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Find malicious domains in a big list using TIP’s Malware Check API with PowerShell

Even though there is significant research activity aimed at the automated detection of malicious domains, blacklists are still the primary information sources to find out if an Internet domain is suspicious for any malicious activities. The comprehensive search for a particular domain can be complicated as there are a great many useful blacklists. Threat Intelligence Platform's interactive dashboard includes an online search for the investigated domain in a fine selection of relevant blacklist. But what if one has a large list of domains to investigate? The Malware Check functionality is also provided by TIP through the RESTFul Domain Malware Check API. In the present blog, we illustrate how to make an automated malware lookup of many domains by using a Windows 10 workstation and its native tools only. We will accomplish the task with a PowerShell script. 

To understand what we are doing exactly, we’ll need lower intermediate programming skills. The code itself can be used, however, even without a detailed understanding. Our demonstration will use the legacy PowerShell 5.2 and PowerShell ISE as editors to enter the code. All of this is available as a standard part of a Windows 10 installation. (Certainly, one can go for newer PowerShell versions along with Visual Studio on the basis of the following description, and it should also work on other platforms such as MacOS X or Linux.)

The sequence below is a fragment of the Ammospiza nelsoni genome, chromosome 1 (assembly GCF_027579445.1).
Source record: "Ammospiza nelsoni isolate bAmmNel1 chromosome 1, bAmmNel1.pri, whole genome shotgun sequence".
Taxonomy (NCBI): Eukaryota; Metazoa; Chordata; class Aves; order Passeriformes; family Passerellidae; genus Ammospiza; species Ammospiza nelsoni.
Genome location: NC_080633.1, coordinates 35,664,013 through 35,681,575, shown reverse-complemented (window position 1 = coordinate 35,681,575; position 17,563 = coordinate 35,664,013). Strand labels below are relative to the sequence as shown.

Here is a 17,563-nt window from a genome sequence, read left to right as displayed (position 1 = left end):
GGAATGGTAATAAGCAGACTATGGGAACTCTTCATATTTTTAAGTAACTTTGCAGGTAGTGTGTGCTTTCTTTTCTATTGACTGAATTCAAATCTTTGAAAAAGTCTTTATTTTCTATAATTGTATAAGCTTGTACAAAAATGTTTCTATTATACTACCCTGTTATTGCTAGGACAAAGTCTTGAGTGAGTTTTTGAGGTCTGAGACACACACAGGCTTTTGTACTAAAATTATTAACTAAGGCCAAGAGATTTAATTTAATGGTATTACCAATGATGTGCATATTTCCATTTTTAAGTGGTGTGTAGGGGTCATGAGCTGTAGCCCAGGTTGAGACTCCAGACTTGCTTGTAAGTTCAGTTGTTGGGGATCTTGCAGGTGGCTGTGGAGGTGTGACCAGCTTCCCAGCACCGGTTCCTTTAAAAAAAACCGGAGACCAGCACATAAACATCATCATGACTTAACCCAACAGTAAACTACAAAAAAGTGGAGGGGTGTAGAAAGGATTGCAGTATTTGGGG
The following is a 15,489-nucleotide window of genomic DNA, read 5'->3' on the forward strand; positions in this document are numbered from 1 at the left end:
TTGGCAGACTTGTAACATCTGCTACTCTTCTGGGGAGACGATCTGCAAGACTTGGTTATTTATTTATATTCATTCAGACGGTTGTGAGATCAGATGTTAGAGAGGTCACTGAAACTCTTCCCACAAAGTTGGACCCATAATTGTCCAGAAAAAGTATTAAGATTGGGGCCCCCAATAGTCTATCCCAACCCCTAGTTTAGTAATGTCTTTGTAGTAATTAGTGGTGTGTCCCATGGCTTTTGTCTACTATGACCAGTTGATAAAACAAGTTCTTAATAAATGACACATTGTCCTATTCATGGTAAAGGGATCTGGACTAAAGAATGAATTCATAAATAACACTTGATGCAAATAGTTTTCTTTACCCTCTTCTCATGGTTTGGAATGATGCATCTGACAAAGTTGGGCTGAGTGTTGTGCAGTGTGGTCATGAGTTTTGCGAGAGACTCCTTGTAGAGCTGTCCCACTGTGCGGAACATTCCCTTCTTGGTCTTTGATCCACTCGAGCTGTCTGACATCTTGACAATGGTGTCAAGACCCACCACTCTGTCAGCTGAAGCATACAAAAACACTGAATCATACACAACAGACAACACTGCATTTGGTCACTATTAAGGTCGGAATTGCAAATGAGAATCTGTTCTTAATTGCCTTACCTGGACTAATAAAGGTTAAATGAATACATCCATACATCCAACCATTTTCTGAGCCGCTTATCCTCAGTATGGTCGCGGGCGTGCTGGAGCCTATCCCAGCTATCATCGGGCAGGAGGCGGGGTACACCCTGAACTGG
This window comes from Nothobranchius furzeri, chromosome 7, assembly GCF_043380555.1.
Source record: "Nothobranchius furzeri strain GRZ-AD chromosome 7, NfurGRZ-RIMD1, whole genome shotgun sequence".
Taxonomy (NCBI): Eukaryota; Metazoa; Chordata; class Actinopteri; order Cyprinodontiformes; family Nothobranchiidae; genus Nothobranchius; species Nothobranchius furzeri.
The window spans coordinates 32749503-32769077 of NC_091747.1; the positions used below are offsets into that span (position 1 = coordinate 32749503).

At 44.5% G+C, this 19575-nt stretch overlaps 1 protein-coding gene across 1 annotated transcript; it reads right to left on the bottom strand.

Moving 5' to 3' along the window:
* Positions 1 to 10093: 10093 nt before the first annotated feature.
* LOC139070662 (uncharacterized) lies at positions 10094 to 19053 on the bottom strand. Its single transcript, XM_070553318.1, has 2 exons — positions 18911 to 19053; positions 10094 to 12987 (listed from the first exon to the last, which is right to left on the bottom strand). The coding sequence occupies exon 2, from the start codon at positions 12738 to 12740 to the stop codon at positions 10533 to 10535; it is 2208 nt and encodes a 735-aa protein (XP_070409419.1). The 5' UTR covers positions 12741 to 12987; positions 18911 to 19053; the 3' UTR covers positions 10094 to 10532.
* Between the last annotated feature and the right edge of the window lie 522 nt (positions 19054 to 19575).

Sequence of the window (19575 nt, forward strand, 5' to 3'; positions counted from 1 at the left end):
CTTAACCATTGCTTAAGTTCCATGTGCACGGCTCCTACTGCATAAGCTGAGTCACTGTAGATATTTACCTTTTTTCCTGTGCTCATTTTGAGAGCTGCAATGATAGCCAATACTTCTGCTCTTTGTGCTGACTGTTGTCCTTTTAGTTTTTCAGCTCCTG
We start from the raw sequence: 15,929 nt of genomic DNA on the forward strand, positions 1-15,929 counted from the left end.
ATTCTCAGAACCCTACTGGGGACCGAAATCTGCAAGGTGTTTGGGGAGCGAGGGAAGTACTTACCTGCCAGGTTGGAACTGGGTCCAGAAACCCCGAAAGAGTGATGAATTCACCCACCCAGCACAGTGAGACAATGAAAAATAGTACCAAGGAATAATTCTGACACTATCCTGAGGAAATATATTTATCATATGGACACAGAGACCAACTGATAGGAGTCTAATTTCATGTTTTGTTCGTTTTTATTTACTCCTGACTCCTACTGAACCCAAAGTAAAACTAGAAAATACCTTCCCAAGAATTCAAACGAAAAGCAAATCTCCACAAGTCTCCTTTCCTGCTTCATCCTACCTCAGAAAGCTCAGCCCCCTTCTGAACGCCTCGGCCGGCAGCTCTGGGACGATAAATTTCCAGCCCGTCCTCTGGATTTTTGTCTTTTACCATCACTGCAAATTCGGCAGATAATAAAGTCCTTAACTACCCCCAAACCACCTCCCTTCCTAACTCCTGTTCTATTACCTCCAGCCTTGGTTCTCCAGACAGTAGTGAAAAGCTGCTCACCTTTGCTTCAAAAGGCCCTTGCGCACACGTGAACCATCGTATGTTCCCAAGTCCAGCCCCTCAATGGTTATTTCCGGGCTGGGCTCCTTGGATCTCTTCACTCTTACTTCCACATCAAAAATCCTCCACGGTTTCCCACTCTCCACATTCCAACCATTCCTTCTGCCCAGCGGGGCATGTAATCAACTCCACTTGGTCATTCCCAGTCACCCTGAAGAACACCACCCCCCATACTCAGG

Our scenario is as follows: We are given a list of domains in a text file, one domain per line, like this:

Certainly, the list can be much longer but we will use this one as an illustration. We want to convert this file to a comma-separated values (csv) file having the information returned by the domain malware check API. Then we will be able to open this file in our favorite spreadsheet software and see which of the domains are to be found in various blacklists. 

The Domain Malware Check API handles GET requests involving an API key and a domain name. Getting the API key requires a free subscription, while extensive use of the API requires some credits be purchased. The API key is a string which we will refer to as "YOUR_API_KEY" in what follows: substitute this with your API key in the code. 

Returning to our goal, what we obviously need to do is the following: Looping through the domain list: 

  • make the respective GET request to the API;
  • decode the result, add it to the domain name and export it as a csv line.

This can be implemented in PowerShell with the following code:

#Extends a list of domain names in a text file to a csv with TIP Malware Check results
# The input list does not contain a header and contains valid domains
# 1. Replace YOUR_API_KEY with your working API key
# 2. Once done, you can run it like this:
#   PS C:\Users\User\WorkingDirectory> .\ExtendDomainCsvWithMalwareCheck.ps1 '.\inputfile.csv' '.\outputfile.csv'